Know the value of your reno before the lender does

Know the value of your reno before the lender does

Posted on Thursday, November 22 2012 at 10:23 AM

As the renovation market booms across much of the nation in the lower to mid price range of housing, many investors and homeowners who bought in the past year or two are wondering if they’ll be considered for finance given they’ve achieved little or no equity in the property since. But they shouldn’t throw in the towel on the renovation finance idea, according to finance experts.

The way around the finance obstacle is as simple as
extending the mortgage – also known as a ‘variation’ – and seeking an
independent valuation prior to application stage. But just how flexible are
lenders towards this practice? API experts offer some tips on getting the most
favourable valuation to succeed in finance.

Finance specialist David Thomas of Trilogy Investment
Property Funding says if investors are seeking a variation on their home or
investment loan, they first must be able to prove that the added value of the
proposed renovation exceeds the cost, because the lender wants to know their
investment in your property is a safe one.

While there are plenty of good sources and seminars
one can turn to for tips on adding value, or what their property may be valued
at with a specific renovation, Thomas says these sources don’t work with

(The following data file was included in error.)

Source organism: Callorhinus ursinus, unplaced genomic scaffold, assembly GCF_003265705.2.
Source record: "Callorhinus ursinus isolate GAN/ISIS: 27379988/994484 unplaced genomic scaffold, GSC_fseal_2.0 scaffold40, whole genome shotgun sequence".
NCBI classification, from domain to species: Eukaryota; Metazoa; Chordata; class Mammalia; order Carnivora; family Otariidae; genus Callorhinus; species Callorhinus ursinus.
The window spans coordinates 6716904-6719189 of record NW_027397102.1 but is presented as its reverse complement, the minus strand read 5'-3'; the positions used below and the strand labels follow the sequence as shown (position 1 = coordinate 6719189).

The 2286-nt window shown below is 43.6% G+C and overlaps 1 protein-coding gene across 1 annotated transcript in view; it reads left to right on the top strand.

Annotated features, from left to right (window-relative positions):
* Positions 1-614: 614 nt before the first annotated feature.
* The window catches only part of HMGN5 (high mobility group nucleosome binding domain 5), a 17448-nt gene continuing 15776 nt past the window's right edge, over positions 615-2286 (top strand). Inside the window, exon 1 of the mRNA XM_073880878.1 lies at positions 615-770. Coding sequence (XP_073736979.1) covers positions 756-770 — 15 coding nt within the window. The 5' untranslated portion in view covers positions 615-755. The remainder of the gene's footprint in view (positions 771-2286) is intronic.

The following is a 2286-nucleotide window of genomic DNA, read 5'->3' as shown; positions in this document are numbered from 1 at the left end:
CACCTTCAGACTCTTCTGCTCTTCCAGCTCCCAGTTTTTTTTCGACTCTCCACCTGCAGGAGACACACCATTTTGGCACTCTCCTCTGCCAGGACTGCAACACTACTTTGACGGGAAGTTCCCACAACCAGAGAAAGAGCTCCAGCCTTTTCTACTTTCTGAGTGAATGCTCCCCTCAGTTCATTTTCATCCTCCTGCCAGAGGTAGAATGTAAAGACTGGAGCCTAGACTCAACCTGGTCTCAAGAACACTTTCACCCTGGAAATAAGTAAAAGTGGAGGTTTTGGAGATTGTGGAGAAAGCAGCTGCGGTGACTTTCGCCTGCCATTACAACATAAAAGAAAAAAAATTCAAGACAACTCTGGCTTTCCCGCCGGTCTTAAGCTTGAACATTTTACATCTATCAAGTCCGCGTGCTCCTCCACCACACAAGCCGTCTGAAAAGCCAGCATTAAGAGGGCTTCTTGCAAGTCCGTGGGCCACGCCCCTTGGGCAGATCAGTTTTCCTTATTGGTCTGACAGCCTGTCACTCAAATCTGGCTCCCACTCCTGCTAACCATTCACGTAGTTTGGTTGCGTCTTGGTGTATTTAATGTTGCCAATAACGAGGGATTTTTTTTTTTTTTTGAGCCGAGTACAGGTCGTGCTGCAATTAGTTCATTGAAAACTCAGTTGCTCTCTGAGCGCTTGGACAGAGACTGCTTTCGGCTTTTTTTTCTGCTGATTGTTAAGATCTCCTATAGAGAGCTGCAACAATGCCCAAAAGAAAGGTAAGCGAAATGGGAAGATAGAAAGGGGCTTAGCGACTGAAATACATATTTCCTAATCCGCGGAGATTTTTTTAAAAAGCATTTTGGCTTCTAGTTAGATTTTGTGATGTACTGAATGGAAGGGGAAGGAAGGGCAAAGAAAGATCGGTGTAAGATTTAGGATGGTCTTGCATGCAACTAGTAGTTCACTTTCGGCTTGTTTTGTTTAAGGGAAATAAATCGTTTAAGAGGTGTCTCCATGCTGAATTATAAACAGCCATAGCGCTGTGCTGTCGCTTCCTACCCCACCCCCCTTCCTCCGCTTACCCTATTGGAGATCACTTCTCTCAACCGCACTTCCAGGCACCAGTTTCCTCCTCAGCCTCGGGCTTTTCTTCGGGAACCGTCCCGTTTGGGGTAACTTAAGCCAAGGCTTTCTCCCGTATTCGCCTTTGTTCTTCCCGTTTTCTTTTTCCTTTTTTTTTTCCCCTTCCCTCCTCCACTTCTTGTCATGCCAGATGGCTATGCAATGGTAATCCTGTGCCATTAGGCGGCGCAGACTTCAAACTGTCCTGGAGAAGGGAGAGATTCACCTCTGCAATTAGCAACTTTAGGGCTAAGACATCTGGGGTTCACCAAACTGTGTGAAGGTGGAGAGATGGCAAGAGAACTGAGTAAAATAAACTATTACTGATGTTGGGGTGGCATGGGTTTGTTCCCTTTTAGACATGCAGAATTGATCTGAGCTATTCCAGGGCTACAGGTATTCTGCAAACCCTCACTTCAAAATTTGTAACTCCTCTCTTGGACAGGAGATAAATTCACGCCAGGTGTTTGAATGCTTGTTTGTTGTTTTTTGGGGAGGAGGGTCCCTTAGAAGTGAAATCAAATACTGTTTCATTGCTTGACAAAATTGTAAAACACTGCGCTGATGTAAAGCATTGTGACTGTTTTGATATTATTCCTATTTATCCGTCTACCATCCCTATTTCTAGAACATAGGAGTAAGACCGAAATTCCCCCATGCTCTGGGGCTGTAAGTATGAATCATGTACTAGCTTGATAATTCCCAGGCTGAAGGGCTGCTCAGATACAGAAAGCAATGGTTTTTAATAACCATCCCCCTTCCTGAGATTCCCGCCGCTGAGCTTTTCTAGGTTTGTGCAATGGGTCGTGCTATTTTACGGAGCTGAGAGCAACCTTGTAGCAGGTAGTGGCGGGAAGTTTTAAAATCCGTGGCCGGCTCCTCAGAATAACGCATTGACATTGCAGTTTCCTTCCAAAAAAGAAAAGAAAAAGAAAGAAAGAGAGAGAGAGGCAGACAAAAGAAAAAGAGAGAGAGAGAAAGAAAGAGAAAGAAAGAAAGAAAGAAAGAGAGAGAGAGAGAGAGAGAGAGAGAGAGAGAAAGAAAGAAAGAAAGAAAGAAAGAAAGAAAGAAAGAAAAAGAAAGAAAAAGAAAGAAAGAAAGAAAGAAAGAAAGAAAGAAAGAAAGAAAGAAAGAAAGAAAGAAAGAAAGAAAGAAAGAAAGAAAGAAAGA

lenders and won’t tell you what the added value means to your individual
property in a particular geographical area.

“It’s the independent property valuer that will make
or break your chance of seeking finance. He or she is the one who provides the valuation
report to the lender,” he adds.

“The valuer can come out and give you a consultation
and report on what value your proposed renovation can add to your property
value, they can even tell you where you’re best off spending your $40,000 to

Depending on the valuation firm, a consultation and
report can cost from around $250 to $500, he says.

The benefit of contacting an independent valuer for
this consultation and report is that once the property owner is satisfied with
the proposed renovation and estimated added value, this report can be lodged
with the finance application and will put the property owner in a more solid
position for achieving the finance.

“In many cases the lender will base their decision on
the valuation report provided,” he says.

Finance broker Lisa Sanders of Your Future Strategy
agrees with the idea of engaging an independent property valuer prior to
lodging an application for a variation to an existing home loan.

“The valuer will consider what the current value is, then
what the scope of works is and what the added value will be,” Sanders says.

She adds that engaging an independent valuer before
the lender even knows about your application is a clever way to take more
control over the process simply by not being left in the dark on what a
lender’s valuer will determine your added value to be.

“From this point on the lender may only verify the
valuer’s report with an online valuation of their own, while others may send
out another valuer,” Sanders says.

At least it puts the property owner in a clearer
position from the start, she adds.

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